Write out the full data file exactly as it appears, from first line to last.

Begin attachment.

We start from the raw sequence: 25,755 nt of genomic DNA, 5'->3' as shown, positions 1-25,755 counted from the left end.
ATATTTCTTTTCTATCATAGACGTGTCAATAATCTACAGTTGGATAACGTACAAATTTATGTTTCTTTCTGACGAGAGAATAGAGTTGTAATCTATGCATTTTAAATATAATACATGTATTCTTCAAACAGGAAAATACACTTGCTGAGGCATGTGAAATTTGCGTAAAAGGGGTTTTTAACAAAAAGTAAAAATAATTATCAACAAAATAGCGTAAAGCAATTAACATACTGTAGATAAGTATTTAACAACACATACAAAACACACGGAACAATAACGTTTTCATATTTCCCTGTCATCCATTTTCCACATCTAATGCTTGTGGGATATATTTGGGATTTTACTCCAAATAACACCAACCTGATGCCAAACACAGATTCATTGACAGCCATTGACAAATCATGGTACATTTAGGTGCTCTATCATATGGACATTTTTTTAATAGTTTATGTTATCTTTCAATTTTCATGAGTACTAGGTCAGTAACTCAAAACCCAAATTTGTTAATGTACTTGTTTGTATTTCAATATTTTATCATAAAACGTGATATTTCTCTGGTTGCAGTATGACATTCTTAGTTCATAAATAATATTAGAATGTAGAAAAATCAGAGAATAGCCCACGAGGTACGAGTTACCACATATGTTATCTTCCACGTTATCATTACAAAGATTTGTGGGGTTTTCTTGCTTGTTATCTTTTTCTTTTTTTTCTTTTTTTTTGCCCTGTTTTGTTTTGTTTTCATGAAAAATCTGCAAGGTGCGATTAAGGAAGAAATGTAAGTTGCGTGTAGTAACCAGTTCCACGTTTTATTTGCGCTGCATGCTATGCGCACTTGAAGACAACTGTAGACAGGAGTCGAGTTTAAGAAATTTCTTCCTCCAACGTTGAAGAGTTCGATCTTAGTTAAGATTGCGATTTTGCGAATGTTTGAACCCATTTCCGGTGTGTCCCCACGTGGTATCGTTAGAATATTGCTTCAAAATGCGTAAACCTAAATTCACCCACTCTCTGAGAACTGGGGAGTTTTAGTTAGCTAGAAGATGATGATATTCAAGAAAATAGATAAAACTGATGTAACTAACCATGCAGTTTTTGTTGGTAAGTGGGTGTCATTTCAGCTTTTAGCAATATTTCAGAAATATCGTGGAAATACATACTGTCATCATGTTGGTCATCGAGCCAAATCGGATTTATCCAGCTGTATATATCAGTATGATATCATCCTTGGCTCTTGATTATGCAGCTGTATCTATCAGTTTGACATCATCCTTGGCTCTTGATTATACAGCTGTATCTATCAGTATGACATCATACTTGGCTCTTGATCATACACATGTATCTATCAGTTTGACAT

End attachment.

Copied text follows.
We start from the raw sequence: 25,755 nt of genomic DNA, 5'->3' as shown, positions 1-25,755 counted from the left end.
ATATTTCTTTTCTATCATAGACGTGTCAATAATCTACAGTTGGATAACGTACAAATTTATGTTTCTTTCTGACGAGAGAATAGAGTTGTAATCTATGCATTTTAAATATAATACATGTATTCTTCAAACAGGAAAATACACTTGCTGAGGCATGTGAAATTTGCGTAAAAGGGGTTTTTAACAAAAAGTAAAAATAATTATCAACAAAATAGCGTAAAGCAATTAACATACTGTAGATAAGTATTTAACAACACATACAAAACACACGGAACAATAACGTTTTCATATTTCCCTGTCATCCATTTTCCACATCTAATGCTTGTGGGATATATTTGGGATTTTACTCCAAATAACACCAACCTGATGCCAAACACAGATTCATTGACAGCCATTGACAAATCATGGTACATTTAGGTGCTCTATCATATGGACATTTTTTTAATAGTTTATGTTATCTTTCAATTTTCATGAGTACTAGGTCAGTAACTCAAAACCCAAATTTGTTAATGTACTTGTTTGTATTTCAATATTTTATCATAAAACGTGATATTTCTCTGGTTGCAGTATGACATTCTTAGTTCATAAATAATATTAGAATGTAGAAAAATCAGAGAATAGCCCACGAGGTACGAGTTACCACATATGTTATCTTCCACGTTATCATTACAAAGATTTGTGGGGTTTTCTTGCTTGTTATCTTTTTCTTTTTTTTCTTTTTTTTTGCCCTGTTTTGTTTTGTTTTCATGAAAAATCTGCAAGGTGCGATTAAGGAAGAAATGTAAGTTGCGTGTAGTAACCAGTTCCACGTTTTATTTGCGCTGCATGCTATGCGCACTTGAAGACAACTGTAGACAGGAGTCGAGTTTAAGAAATTTCTTCCTCCAACGTTGAAGAGTTCGATCTTAGTTAAGATTGCGATTTTGCGAATGTTTGAACCCATTTCCGGTGTGTCCCCACGTGGTATCGTTAGAATATTGCTTCAAAATGCGTAAACCTAAATTCACCCACTCTCTGAGAACTGGGGAGTTTTAGTTAGCTAGAAGATGATGATATTCAAGAAAATAGATAAAACTGATGTAACTAACCATGCAGTTTTTGTTGGTAAGTGGGTGTCATTTCAGCTTTTAGCAATATTTCAGAAATATCGTGGAAATACATACTGTCATCATGTTGGTCATCGAGCCAAATCGGATTTATCCAGCTGTATATATCAGTATGATATCATCCTTGGCTCTTGATTATGCAGCTGTATCTATCAGTTTGACATCATCCTTGGCTCTTGATTATACAGCTGTATCTATCAGTATGACATCATACTTGGCTCTTGATCATACACATGTATCTATCAGTTTGACAT